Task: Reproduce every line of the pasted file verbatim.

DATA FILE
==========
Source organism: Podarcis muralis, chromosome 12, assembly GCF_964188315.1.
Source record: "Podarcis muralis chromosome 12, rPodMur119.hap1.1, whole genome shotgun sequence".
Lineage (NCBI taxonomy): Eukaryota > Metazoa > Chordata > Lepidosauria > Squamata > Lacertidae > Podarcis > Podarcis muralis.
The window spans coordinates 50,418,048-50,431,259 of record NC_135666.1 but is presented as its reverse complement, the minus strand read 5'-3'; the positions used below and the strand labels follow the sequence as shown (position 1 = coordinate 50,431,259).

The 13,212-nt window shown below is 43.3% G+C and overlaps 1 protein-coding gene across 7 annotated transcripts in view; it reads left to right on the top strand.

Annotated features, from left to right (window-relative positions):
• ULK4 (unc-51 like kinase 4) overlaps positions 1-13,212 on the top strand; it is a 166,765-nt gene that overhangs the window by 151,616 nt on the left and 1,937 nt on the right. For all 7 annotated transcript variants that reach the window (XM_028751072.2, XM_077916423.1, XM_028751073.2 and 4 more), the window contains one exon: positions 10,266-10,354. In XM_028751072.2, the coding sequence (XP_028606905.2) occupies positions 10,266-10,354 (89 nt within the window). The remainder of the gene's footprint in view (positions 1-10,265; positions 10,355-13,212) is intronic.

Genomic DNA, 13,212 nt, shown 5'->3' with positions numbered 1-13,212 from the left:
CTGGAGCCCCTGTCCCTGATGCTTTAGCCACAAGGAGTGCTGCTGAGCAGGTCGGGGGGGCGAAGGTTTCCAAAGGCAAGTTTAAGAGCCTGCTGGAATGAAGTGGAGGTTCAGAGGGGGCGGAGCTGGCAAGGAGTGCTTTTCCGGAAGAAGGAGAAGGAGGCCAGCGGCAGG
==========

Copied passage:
Source organism: Podarcis muralis, chromosome 12, assembly GCF_964188315.1.
Source record: "Podarcis muralis chromosome 12, rPodMur119.hap1.1, whole genome shotgun sequence".
Lineage (NCBI taxonomy): Eukaryota > Metazoa > Chordata > Lepidosauria > Squamata > Lacertidae > Podarcis > Podarcis muralis.
The window spans coordinates 50,418,048-50,431,259 of record NC_135666.1 but is presented as its reverse complement, the minus strand read 5'-3'; the positions used below and the strand labels follow the sequence as shown (position 1 = coordinate 50,431,259).

The 13,212-nt window shown below is 43.3% G+C and overlaps 1 protein-coding gene across 7 annotated transcripts in view; it reads left to right on the top strand.

Annotated features, from left to right (window-relative positions):
• ULK4 (unc-51 like kinase 4) overlaps positions 1-13,212 on the top strand; it is a 166,765-nt gene that overhangs the window by 151,616 nt on the left and 1,937 nt on the right. For all 7 annotated transcript variants that reach the window (XM_028751072.2, XM_077916423.1, XM_028751073.2 and 4 more), the window contains one exon: positions 10,266-10,354. In XM_028751072.2, the coding sequence (XP_028606905.2) occupies positions 10,266-10,354 (89 nt within the window). The remainder of the gene's footprint in view (positions 1-10,265; positions 10,355-13,212) is intronic.

Genomic DNA, 13,212 nt, shown 5'->3' with positions numbered 1-13,212 from the left:
CTGGAGCCCCTGTCCCTGATGCTTTAGCCACAAGGAGTGCTGCTGAGCAGGTCGGGGGGGCGAAGGTTTCCAAAGGCAAGTTTAAGAGCCTGCTGGAATGAAGTGGAGGTTCAGAGGGGGCGGAGCTGGCAAGGAGTGCTTTTCCGGAAGAAGGAGAAGGAGGCCAGCGGCAGG